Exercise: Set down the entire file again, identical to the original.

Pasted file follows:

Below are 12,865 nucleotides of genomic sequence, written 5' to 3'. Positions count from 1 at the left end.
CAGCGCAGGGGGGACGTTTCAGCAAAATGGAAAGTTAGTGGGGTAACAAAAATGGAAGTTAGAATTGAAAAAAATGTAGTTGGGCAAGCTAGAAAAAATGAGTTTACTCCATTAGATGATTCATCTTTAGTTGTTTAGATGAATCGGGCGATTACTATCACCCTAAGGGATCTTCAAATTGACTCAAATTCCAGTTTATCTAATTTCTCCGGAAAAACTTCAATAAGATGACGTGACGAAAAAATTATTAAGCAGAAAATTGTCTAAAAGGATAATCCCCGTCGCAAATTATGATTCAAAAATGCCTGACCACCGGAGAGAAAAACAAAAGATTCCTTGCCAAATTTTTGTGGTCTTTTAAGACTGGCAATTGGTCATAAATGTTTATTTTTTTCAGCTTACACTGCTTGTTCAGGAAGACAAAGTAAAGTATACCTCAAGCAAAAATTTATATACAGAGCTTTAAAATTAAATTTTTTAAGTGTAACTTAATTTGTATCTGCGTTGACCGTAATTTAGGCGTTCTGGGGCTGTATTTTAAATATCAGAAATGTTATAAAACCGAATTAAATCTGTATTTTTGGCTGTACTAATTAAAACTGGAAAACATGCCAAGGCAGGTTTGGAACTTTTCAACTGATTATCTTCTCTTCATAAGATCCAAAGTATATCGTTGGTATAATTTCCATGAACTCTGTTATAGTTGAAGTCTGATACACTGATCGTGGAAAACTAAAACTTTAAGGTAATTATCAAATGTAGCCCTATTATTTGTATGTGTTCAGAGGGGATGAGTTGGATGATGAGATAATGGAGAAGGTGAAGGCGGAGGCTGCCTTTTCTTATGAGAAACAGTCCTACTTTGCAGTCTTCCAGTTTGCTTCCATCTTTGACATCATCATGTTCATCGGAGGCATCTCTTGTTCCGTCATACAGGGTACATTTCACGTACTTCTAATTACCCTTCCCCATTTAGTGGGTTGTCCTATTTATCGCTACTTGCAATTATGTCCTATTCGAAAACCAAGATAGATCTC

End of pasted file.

Below are 12,865 nucleotides of genomic sequence, written 5' to 3'. Positions count from 1 at the left end.
CAGCGCAGGGGGGACGTTTCAGCAAAATGGAAAGTTAGTGGGGTAACAAAAATGGAAGTTAGAATTGAAAAAAATGTAGTTGGGCAAGCTAGAAAAAATGAGTTTACTCCATTAGATGATTCATCTTTAGTTGTTTAGATGAATCGGGCGATTACTATCACCCTAAGGGATCTTCAAATTGACTCAAATTCCAGTTTATCTAATTTCTCCGGAAAAACTTCAATAAGATGACGTGACGAAAAAATTATTAAGCAGAAAATTGTCTAAAAGGATAATCCCCGTCGCAAATTATGATTCAAAAATGCCTGACCACCGGAGAGAAAAACAAAAGATTCCTTGCCAAATTTTTGTGGTCTTTTAAGACTGGCAATTGGTCATAAATGTTTATTTTTTTCAGCTTACACTGCTTGTTCAGGAAGACAAAGTAAAGTATACCTCAAGCAAAAATTTATATACAGAGCTTTAAAATTAAATTTTTTAAGTGTAACTTAATTTGTATCTGCGTTGACCGTAATTTAGGCGTTCTGGGGCTGTATTTTAAATATCAGAAATGTTATAAAACCGAATTAAATCTGTATTTTTGGCTGTACTAATTAAAACTGGAAAACATGCCAAGGCAGGTTTGGAACTTTTCAACTGATTATCTTCTCTTCATAAGATCCAAAGTATATCGTTGGTATAATTTCCATGAACTCTGTTATAGTTGAAGTCTGATACACTGATCGTGGAAAACTAAAACTTTAAGGTAATTATCAAATGTAGCCCTATTATTTGTATGTGTTCAGAGGGGATGAGTTGGATGATGAGATAATGGAGAAGGTGAAGGCGGAGGCTGCCTTTTCTTATGAGAAACAGTCCTACTTTGCAGTCTTCCAGTTTGCTTCCATCTTTGACATCATCATGTTCATCGGAGGCATCTCTTGTTCCGTCATACAGGGTACATTTCACGTACTTCTAATTACCCTTCCCCATTTAGTGGGTTGTCCTATTTATCGCTACTTGCAATTATGTCCTATTCGAAAACCAAGATAGATCTC